How to Quickly Repair Corrupt Data in JBPM

It had been a rough two weeks for us and our client — Global Bank.

We had worked tirelessly to resolve a nasty JBPM bug — one that was fixed by a adding a single line of code.

Don’t you hate those?

Anyway, it looked like we would make it into release 21 (R21) — even by the skin of our teeth.

So on Tuesday, our team had a mini celebration.

But in just twelve short hours, our plans would be thwarted by a corrupt process byte array.

The Email of Death

The next morning, we received an email from the testing team about another defect.

The email read:

When we try to complete a task (in BPM6) that was created in BPM5, we’re seeing this error:

java.lang.NullPointerException
at org.jbpm.workflow.instance.node.WorkItemNodeInstance.workItemCompleted(WorkItemNodeInstance.java:383) ~[jbpm-flow-6.5.0.Final-redhat-15.jar:6.5.0.Final-redhat-15]
at org.jbpm.workflow.instance.node.WorkItemNodeInstance.signalEvent(WorkItemNodeInstance.java:361) ~[jbpm-flow-6.5.0.Final-redhat-15.jar:6.5.0.Final-redhat-15]
...

Basically, the BPM engine is telling us that it cannot locate the work item for this task. And therefore, it fails to complete it.

A work item represents a unit of work in jBPM. Any time we need to execute work (send email, access web service, etc), a work item is created.

After some digging, we found that the work item id (used to lookup the work item) had been corrupted. This work item id is stored inside the process instance byte array.

The good news? This only happens with processes started in jBPM 5.

The bad news? Global Bank has hundreds of thousands of those. And if we have this problem, we won’t be able to complete those tasks in production.

Yeah…we definitely going to miss R21.

But before we could take a breath..

Sooo….when can you guys have this fixed by? R22 goes to DIT two months

And just like that, the clock started ticking again.

Process Corruption

Later that week, RedHat Support explained why this problem happens:

There was a bug in BPM5 that causes the persistence manager to get flushed in the middle of the transaction. This causes a corrupt work item id to get saved

And with the help of our support team, we came up with a solution.

  1. Detect a corrupted task
    • workItemId == -1 and the node name matches the task we’re completing
  2. Cancel & retrigger the node
    • This forces the engine to recreate the corrupted node w/ a new work item id and persist to DB
  3. Complete the corrupt task without error & continue the process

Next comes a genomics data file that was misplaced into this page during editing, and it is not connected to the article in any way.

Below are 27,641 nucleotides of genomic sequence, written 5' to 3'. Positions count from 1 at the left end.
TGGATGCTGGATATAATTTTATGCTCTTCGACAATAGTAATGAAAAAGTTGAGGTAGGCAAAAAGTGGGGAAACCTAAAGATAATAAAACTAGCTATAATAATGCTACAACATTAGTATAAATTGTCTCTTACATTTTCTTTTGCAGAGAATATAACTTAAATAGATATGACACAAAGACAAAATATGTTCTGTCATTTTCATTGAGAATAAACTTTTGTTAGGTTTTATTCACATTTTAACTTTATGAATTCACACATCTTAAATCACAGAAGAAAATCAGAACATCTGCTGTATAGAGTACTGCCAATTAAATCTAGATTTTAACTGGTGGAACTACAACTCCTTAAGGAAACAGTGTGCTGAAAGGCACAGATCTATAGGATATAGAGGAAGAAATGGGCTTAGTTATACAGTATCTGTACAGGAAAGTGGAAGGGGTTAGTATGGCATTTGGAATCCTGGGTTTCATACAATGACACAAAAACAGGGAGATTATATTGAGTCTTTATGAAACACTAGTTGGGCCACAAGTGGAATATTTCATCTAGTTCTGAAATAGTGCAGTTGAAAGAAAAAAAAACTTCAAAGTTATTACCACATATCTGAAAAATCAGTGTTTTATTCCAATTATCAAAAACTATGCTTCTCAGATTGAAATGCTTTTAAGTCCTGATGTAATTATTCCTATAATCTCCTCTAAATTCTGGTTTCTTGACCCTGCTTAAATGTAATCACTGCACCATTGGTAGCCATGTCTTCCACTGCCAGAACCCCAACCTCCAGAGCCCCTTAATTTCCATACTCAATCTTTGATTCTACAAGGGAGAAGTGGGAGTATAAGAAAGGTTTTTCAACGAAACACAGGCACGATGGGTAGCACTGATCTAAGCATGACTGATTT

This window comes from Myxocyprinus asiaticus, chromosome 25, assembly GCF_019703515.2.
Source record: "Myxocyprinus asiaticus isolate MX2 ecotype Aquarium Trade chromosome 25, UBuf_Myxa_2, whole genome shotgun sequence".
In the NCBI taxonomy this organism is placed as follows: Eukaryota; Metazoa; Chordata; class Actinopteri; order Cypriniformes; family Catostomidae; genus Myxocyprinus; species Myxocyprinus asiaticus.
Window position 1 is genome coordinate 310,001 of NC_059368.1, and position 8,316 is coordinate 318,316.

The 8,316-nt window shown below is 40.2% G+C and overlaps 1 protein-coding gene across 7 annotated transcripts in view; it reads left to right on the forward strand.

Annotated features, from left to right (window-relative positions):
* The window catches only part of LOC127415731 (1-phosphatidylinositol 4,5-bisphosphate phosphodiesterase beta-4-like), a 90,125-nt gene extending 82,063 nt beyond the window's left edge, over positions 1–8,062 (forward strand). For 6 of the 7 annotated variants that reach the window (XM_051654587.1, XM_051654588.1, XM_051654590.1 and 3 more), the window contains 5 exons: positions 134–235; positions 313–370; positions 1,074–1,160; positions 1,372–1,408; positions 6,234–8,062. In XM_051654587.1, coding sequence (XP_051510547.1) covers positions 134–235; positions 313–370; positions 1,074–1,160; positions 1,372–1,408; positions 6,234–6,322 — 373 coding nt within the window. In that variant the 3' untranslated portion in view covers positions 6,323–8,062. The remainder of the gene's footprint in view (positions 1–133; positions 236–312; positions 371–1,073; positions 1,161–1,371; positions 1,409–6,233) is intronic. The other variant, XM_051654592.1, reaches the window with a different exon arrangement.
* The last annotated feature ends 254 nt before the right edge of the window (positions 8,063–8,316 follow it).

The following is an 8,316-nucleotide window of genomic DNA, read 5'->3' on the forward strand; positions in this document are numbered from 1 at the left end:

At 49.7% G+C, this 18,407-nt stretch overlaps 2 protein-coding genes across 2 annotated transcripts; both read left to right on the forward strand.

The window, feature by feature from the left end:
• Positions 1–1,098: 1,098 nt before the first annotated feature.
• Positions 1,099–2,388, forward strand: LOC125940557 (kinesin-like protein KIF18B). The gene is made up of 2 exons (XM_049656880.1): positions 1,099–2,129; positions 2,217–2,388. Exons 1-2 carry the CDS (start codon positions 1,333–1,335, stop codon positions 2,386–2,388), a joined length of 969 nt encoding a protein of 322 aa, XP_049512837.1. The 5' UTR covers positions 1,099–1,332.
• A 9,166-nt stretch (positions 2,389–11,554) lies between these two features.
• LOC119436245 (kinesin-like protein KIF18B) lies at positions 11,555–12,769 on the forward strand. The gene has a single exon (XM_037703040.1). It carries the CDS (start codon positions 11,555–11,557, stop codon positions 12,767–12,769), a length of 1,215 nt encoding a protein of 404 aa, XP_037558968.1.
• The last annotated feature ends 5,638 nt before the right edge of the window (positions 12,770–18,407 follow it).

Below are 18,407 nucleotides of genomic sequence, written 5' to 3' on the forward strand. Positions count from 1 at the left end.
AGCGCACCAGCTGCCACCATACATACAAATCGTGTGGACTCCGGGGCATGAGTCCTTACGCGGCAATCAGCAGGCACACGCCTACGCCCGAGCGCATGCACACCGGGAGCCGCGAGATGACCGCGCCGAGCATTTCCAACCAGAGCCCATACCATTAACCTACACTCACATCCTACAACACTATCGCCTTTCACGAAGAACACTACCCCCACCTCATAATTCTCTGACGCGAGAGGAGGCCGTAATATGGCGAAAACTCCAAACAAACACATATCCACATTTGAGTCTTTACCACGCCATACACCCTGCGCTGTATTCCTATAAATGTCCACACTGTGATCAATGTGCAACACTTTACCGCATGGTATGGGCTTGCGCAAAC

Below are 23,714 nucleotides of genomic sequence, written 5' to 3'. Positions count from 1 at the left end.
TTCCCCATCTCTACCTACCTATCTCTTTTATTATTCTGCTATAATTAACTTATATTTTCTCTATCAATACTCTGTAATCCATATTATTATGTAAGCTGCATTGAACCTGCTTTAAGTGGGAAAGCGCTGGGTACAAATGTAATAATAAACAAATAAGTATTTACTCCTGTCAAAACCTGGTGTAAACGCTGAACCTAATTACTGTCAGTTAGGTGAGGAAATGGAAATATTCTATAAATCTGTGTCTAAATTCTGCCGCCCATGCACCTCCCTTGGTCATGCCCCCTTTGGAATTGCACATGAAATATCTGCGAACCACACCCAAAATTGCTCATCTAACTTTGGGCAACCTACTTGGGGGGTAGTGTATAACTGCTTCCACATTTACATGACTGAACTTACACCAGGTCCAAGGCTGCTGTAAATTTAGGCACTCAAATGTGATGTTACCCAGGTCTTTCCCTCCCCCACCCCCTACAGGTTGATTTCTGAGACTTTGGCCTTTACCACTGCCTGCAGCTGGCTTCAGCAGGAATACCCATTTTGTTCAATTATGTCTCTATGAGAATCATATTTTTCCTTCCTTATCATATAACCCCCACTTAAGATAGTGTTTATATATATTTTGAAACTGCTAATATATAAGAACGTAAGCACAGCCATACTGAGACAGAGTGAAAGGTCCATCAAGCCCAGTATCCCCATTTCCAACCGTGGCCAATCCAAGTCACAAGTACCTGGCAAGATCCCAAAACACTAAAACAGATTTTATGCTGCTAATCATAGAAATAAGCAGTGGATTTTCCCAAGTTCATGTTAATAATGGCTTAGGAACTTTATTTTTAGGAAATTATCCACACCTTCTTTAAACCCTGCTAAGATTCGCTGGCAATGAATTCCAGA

private UserTaskService userTaskService;
private DeploymentService deploymentService;
private ProcessService processService;

private void completeUserTask(TaskSummary taskSummary){
    ...

    final long pInstanceId = taskSummary.getProcessInstanceId();
    retriggerCorruptedWorkItem(pInstanceId, taskSummary.getName());

    userTaskService.complete(taskSummary.getId(), userId, params); // #3

}

private void retriggerCorruptedWorkItem(final long processInstanceId, final String taskName){
    processService.execute(deploymentService.getDeploymentId(), new GenericCommand<Void>() {

    private static final long serialVersionUID = 1L;

    @Override
    public Void execute(Context context) {
       KieSession ksession = ((KnowledgeCommandContext) context).getKieSession();

       WorkflowProcessInstance pi = (WorkflowProcessInstance) ksession.getProcessInstance(processInstanceId, true);
       Collection<NodeInstance> instances = pi.getNodeInstances();

       for (NodeInstance ni : instances) {
           if (ni instanceof WorkItemNodeInstance) {

               WorkItemNodeInstance wi = (WorkItemNodeInstance)ni;
               
               // #1
               if (wi.getWorkItemId() == -1 && wi.getNodeName().equalsIgnoreCase(taskName)){
                  wi.retrigger(true); // #2
               }
           }
       }

       return null;
    }
    });
}

** Code above uses Services API here **

Now, the corrupted task will be completed and a new (duplicate) one will be created. We just needed to test this with multiple corrupted processes.

That’s where the problem lies.

In the database, work item ids are stored in a process instance byte array —  a serialized form of the ProcessInstance object. And there’s not a SQL query out there that can search inside that.

We needed a way to search the process instance byte arrays of all records in the DB.

And we needed it fast.

Enter Migration Manager

The jBPM engineers developed MigrationManager to migrate active process instances of one process definition to another. Here’s why that mattered to us.

To migrate a process, the MigrationManager API has to manipulate process instance and node data. So not only is it a migration tool, it’s a great starter project to access or repair BPM data as java objects.

With a few changes, we can transform the out of the box MigrationManager into a..

Corrupt Process Detector

Ok, so the name needs a little work. 

Basically, we changed some code to traverse each process instance and check the work item id. If it’s -1, we print out the process instance id. The code for that is below.

In fact, you can use it to perform any operation on jbpm data.

Download here

[Credit to Salifou & Olu for this project]

After we found a list of corrupted processes, we tested our fix. And…it worked!

We still missed R21, but we were glad to have a solution well before R22.

But unfortunately, this wasn’t the last time we had to deal with corrupted process instances :/

Happy Coding,

-T.O.